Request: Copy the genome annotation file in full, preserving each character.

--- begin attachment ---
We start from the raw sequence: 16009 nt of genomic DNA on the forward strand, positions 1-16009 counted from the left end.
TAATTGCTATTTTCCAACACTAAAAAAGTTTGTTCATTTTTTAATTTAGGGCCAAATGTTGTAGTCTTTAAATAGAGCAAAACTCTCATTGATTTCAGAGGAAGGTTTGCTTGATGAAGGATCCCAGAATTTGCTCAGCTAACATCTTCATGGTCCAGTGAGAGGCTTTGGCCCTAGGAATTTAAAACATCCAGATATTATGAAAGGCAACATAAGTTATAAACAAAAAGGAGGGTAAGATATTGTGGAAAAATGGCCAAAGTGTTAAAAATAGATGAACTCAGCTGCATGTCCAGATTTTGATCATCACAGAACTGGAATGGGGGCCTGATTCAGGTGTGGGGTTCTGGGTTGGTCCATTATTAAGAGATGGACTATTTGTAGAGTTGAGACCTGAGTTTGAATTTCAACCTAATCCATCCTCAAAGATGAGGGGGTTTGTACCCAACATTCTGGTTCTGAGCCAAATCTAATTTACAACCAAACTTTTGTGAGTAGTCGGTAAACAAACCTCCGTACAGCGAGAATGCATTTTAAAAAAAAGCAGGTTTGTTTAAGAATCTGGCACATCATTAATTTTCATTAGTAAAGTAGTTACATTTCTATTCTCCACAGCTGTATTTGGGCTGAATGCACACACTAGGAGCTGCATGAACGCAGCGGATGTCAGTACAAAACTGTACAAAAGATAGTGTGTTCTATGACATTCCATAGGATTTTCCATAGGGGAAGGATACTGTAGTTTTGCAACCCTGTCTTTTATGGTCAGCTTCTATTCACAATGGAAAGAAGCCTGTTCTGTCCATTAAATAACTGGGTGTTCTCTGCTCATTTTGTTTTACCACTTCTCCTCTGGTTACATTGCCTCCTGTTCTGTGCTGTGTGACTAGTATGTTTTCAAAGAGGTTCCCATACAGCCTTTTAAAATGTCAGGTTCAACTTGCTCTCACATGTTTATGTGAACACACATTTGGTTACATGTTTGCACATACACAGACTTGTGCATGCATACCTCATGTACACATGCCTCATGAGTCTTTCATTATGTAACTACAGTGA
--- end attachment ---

We start from the raw sequence: 16009 nt of genomic DNA on the forward strand, positions 1-16009 counted from the left end.
TAATTGCTATTTTCCAACACTAAAAAAGTTTGTTCATTTTTTAATTTAGGGCCAAATGTTGTAGTCTTTAAATAGAGCAAAACTCTCATTGATTTCAGAGGAAGGTTTGCTTGATGAAGGATCCCAGAATTTGCTCAGCTAACATCTTCATGGTCCAGTGAGAGGCTTTGGCCCTAGGAATTTAAAACATCCAGATATTATGAAAGGCAACATAAGTTATAAACAAAAAGGAGGGTAAGATATTGTGGAAAAATGGCCAAAGTGTTAAAAATAGATGAACTCAGCTGCATGTCCAGATTTTGATCATCACAGAACTGGAATGGGGGCCTGATTCAGGTGTGGGGTTCTGGGTTGGTCCATTATTAAGAGATGGACTATTTGTAGAGTTGAGACCTGAGTTTGAATTTCAACCTAATCCATCCTCAAAGATGAGGGGGTTTGTACCCAACATTCTGGTTCTGAGCCAAATCTAATTTACAACCAAACTTTTGTGAGTAGTCGGTAAACAAACCTCCGTACAGCGAGAATGCATTTTAAAAAAAAGCAGGTTTGTTTAAGAATCTGGCACATCATTAATTTTCATTAGTAAAGTAGTTACATTTCTATTCTCCACAGCTGTATTTGGGCTGAATGCACACACTAGGAGCTGCATGAACGCAGCGGATGTCAGTACAAAACTGTACAAAAGATAGTGTGTTCTATGACATTCCATAGGATTTTCCATAGGGGAAGGATACTGTAGTTTTGCAACCCTGTCTTTTATGGTCAGCTTCTATTCACAATGGAAAGAAGCCTGTTCTGTCCATTAAATAACTGGGTGTTCTCTGCTCATTTTGTTTTACCACTTCTCCTCTGGTTACATTGCCTCCTGTTCTGTGCTGTGTGACTAGTATGTTTTCAAAGAGGTTCCCATACAGCCTTTTAAAATGTCAGGTTCAACTTGCTCTCACATGTTTATGTGAACACACATTTGGTTACATGTTTGCACATACACAGACTTGTGCATGCATACCTCATGTACACATGCCTCATGAGTCTTTCATTATGTAACTACAGTGA